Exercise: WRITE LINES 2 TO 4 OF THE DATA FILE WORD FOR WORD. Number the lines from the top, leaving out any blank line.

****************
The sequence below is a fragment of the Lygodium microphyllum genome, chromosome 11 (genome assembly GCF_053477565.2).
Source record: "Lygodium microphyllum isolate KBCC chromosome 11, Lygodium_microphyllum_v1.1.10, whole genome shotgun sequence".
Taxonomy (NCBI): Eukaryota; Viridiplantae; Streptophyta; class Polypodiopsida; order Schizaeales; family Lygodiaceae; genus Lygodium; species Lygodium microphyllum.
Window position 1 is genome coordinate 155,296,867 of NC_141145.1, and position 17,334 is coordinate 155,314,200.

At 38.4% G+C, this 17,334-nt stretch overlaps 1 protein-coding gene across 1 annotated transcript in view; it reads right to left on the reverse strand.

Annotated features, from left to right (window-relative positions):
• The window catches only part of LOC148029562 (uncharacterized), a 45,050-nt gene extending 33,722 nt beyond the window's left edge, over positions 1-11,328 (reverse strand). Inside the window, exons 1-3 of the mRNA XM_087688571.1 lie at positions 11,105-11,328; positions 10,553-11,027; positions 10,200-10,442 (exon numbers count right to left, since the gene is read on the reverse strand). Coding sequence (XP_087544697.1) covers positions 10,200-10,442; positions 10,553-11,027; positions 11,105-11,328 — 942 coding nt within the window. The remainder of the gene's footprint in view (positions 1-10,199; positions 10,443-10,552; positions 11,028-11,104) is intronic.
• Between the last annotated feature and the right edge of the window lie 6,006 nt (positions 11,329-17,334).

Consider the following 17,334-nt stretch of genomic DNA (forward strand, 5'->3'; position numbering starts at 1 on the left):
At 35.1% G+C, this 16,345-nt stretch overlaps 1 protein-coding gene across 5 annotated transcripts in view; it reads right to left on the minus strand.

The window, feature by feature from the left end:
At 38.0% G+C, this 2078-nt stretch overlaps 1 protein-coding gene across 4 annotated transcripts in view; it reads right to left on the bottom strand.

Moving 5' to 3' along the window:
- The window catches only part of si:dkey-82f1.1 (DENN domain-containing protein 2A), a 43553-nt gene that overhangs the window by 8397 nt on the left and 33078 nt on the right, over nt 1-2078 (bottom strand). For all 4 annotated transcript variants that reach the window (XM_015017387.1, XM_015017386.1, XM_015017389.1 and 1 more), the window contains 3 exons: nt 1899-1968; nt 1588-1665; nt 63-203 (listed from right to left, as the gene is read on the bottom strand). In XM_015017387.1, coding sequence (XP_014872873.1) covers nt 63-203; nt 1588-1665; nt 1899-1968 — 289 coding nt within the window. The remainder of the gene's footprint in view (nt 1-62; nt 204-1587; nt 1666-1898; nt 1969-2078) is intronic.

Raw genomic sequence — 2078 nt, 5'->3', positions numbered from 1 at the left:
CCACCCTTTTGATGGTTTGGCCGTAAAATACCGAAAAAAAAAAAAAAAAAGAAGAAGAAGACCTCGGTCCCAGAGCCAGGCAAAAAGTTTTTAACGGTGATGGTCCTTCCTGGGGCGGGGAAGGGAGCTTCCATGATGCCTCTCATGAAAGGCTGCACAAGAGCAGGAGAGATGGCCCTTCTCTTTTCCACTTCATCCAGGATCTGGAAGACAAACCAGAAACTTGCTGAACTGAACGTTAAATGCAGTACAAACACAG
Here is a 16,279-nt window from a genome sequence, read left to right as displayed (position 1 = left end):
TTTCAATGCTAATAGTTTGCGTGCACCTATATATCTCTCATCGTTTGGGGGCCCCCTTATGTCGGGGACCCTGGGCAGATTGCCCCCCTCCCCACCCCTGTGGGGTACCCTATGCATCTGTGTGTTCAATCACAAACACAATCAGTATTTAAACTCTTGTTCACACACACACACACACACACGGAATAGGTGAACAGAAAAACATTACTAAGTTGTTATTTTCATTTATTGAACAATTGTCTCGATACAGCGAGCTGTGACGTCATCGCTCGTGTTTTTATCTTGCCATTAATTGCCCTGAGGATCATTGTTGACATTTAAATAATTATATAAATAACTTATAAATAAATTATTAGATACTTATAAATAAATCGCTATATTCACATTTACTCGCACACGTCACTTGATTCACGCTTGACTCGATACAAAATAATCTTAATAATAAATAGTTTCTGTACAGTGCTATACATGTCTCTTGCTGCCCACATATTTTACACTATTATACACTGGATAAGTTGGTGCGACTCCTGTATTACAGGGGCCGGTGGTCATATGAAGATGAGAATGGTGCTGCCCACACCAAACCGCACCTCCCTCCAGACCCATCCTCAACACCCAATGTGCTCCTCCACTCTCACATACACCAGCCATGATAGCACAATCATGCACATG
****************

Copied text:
Source record: "Lygodium microphyllum isolate KBCC chromosome 11, Lygodium_microphyllum_v1.1.10, whole genome shotgun sequence".
Taxonomy (NCBI): Eukaryota; Viridiplantae; Streptophyta; class Polypodiopsida; order Schizaeales; family Lygodiaceae; genus Lygodium; species Lygodium microphyllum.
Window position 1 is genome coordinate 155,296,867 of NC_141145.1, and position 17,334 is coordinate 155,314,200.